Apr 27, 2019 rated it really liked it  ·  review of another edition
3.5 stars
This was my selection from Amazon Prime Reading, whatever that is. I knew I had not read a novel involving a number of sisters ending up as Indian captives, so I thought it worth a gamble. My favorite part of this is the weight of my e-reader. Carrying loads of hardback books is hard on my back, I must admit. So half a star awarded for my physical comfort.
Let me say that I am not familiar with the North American Book Award for Best Historical Fiction, but this book won that.
The famil
Thieving Forest is an ancient forest crowded with
decrepit elms and maples and oak, too many of them fallen
for a comfortable crossing, a place settlers generally go
around rather than through. It got its name after a band
of Sauk Indians tried to hide some stolen horses there.
Severne sits on its southern edge like a fly on the rim
of a saucer. On the other side of the forest lies the
Great Black Swamp---a dark wooded bog nearly the size of
Connecticut---and beyond that is Lake Erie. Rumors
Angela M
Aug 19, 2014 rated it liked it
The story is compelling and the history is interesting but I couldn't quite connect with any of the sisters, except Susanna. A harrowing journey to find her kidnapped sisters leads Susanna through dangers of the wilderness , Indians both peaceful and not , a friendship with an orphan Indian girl, a man who loves her and the realization that her life is not her sisters'.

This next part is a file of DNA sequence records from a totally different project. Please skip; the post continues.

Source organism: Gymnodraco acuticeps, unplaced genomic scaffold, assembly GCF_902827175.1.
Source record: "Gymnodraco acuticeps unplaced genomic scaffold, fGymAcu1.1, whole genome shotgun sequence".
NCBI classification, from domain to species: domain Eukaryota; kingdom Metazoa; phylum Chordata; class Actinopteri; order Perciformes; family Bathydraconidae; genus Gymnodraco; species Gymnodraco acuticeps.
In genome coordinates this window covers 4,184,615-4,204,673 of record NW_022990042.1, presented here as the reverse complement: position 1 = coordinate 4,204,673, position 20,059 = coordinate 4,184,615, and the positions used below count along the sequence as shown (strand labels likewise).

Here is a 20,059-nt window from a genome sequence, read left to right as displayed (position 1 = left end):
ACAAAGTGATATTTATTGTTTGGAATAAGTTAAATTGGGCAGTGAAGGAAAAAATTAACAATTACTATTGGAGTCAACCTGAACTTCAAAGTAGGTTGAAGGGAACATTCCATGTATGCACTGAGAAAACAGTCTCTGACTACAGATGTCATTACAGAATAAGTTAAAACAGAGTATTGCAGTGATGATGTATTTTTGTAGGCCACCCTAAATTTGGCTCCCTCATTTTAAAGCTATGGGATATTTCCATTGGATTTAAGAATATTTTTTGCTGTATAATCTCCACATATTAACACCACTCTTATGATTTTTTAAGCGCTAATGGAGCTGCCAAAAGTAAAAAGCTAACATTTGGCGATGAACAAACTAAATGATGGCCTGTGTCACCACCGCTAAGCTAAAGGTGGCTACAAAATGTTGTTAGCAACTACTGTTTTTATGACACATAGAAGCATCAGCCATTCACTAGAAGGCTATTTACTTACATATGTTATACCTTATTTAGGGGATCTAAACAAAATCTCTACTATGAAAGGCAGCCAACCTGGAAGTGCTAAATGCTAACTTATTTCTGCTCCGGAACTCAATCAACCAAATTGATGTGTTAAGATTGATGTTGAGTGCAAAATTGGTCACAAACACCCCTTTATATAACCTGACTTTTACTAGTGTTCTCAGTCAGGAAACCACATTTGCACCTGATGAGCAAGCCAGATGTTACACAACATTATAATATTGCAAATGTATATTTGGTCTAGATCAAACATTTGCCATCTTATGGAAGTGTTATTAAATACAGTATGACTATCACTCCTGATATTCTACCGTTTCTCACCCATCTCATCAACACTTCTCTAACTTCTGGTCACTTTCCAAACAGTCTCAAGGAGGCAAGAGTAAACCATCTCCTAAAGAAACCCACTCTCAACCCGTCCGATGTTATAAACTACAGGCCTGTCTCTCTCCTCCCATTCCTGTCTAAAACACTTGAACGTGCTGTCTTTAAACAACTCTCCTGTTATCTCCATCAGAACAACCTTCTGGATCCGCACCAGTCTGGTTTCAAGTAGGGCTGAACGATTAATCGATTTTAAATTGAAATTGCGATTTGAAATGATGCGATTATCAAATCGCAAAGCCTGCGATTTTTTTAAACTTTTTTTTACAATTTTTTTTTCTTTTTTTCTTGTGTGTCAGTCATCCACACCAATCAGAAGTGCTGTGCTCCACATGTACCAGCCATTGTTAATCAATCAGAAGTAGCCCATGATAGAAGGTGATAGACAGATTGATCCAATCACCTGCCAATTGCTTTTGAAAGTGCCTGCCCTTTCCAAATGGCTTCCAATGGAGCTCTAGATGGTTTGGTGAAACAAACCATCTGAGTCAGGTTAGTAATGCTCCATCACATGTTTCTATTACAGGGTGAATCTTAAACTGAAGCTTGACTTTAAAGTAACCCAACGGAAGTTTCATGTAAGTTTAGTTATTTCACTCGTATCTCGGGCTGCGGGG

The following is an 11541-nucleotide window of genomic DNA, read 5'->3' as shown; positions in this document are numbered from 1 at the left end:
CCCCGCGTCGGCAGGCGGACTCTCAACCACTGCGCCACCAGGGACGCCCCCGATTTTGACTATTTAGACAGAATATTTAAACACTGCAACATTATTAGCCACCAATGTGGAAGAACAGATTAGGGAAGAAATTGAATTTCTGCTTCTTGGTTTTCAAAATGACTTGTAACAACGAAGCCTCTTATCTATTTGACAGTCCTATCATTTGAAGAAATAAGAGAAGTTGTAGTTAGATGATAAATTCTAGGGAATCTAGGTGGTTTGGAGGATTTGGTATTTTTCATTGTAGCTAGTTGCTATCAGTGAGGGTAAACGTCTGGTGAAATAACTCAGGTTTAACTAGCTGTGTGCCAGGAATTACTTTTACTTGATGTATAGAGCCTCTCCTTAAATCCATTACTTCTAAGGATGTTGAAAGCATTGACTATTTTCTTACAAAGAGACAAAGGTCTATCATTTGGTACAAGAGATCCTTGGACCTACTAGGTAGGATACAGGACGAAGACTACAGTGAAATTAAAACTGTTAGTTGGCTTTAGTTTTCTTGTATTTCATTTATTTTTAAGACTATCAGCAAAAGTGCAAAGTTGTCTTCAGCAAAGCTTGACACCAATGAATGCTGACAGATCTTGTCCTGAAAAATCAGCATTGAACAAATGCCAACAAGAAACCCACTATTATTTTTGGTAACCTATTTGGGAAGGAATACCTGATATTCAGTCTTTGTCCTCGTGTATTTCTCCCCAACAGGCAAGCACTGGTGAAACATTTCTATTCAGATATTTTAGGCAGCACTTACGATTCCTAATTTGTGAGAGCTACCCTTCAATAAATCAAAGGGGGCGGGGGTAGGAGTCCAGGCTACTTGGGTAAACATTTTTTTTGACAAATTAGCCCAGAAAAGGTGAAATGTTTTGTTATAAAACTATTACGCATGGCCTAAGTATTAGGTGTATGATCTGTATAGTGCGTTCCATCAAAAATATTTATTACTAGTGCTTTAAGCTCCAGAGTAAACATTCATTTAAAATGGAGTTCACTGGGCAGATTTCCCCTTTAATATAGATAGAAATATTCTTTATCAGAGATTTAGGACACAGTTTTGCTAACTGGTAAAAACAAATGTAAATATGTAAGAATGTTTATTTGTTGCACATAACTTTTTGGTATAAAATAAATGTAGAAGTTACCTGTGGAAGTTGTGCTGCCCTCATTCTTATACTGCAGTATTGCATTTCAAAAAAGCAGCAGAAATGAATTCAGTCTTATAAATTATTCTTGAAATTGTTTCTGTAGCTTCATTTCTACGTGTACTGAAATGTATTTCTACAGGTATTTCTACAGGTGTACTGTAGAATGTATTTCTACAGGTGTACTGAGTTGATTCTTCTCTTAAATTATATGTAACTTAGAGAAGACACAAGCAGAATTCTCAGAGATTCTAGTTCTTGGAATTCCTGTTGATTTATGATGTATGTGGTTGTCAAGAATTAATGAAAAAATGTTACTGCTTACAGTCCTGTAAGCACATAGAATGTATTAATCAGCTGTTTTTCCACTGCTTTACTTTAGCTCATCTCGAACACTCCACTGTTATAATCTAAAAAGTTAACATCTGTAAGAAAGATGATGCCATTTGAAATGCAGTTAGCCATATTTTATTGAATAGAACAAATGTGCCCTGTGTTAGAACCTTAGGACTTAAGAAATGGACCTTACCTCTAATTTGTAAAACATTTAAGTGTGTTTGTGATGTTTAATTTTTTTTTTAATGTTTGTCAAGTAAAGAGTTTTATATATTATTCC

A satisfying ending gets this book a generous three stars .

Thanks to Smith Publicity and NetGalley .
Aug 13, 2014 rated it it was amazing
Thanks to Martha Conway for this Goodreads give-away and a sneak peak at her new novel!! It's no secret that I love Historical Fiction, so I was very happy to win this book, but it was so much better than I was expecting! This is the story of a family of 5 girls living in a small "village" in 1806. Their parents have just recently passed. Another younger sister has been living in Philadelphia with an aunt and the girls are trying to decide whether to stay and try to run the family store or leave ...more
Diane Barnes
Jun 19, 2015 rated it really liked it
This book hit a lot of marks for me. Pioneer living by white and native Americans in the wilds of Ohio in 1805, check. Adventure tale involving snake bites, starvation, slavery, cruelty, kindness from unexpected quarters, and courage, check. Strong women characters meeting challenges and overcoming difficulties, check. Well researched, well written historical fiction, check.

The bare bones of this novel begins with the kidnapping of the 4 Quiner sisters, witnessed by the 5th sister, Susanna, who
Sep 20, 2014 rated it really liked it
Susanna Quiner hid while she watched four of her sisters being violently torn from their home by a party of Potawatami warriors. Is this the opening scene of a propaganda piece designed to show us how savage the original inhabitants of North America were? Thieving Forest by Martha Conway may seem that way initially, but this story line is more complex than readers might think. It takes place in early 19th century America. The novel’s portrayal of the period is neither utopian nor dystopian. Mart ...more
Sep 03, 2014 rated it really liked it
Shelves: reviewed-ng